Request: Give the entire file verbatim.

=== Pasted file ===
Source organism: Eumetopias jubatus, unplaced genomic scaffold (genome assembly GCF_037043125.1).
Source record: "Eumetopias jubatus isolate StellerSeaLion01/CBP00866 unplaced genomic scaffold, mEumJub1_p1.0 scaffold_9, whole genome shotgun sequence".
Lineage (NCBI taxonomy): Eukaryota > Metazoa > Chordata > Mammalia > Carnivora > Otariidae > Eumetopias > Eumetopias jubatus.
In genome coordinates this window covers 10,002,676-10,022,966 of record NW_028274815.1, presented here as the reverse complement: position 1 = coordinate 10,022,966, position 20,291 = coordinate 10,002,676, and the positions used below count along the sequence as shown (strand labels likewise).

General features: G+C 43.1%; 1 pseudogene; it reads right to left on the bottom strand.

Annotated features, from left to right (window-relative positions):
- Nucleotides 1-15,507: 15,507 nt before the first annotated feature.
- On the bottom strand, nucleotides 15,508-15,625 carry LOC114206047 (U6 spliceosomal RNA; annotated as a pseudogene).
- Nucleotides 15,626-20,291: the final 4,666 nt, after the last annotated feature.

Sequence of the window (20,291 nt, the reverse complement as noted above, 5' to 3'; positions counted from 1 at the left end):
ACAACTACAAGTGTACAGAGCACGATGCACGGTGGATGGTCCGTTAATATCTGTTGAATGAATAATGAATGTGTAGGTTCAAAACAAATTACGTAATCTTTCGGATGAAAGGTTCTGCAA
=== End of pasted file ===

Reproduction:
Source organism: Eumetopias jubatus, unplaced genomic scaffold (genome assembly GCF_037043125.1).
Source record: "Eumetopias jubatus isolate StellerSeaLion01/CBP00866 unplaced genomic scaffold, mEumJub1_p1.0 scaffold_9, whole genome shotgun sequence".
Lineage (NCBI taxonomy): Eukaryota > Metazoa > Chordata > Mammalia > Carnivora > Otariidae > Eumetopias > Eumetopias jubatus.
In genome coordinates this window covers 10,002,676-10,022,966 of record NW_028274815.1, presented here as the reverse complement: position 1 = coordinate 10,022,966, position 20,291 = coordinate 10,002,676, and the positions used below count along the sequence as shown (strand labels likewise).

General features: G+C 43.1%; 1 pseudogene; it reads right to left on the bottom strand.

Annotated features, from left to right (window-relative positions):
- Nucleotides 1-15,507: 15,507 nt before the first annotated feature.
- On the bottom strand, nucleotides 15,508-15,625 carry LOC114206047 (U6 spliceosomal RNA; annotated as a pseudogene).
- Nucleotides 15,626-20,291: the final 4,666 nt, after the last annotated feature.

Sequence of the window (20,291 nt, the reverse complement as noted above, 5' to 3'; positions counted from 1 at the left end):
ACAACTACAAGTGTACAGAGCACGATGCACGGTGGATGGTCCGTTAATATCTGTTGAATGAATAATGAATGTGTAGGTTCAAAACAAATTACGTAATCTTTCGGATGAAAGGTTCTGCAA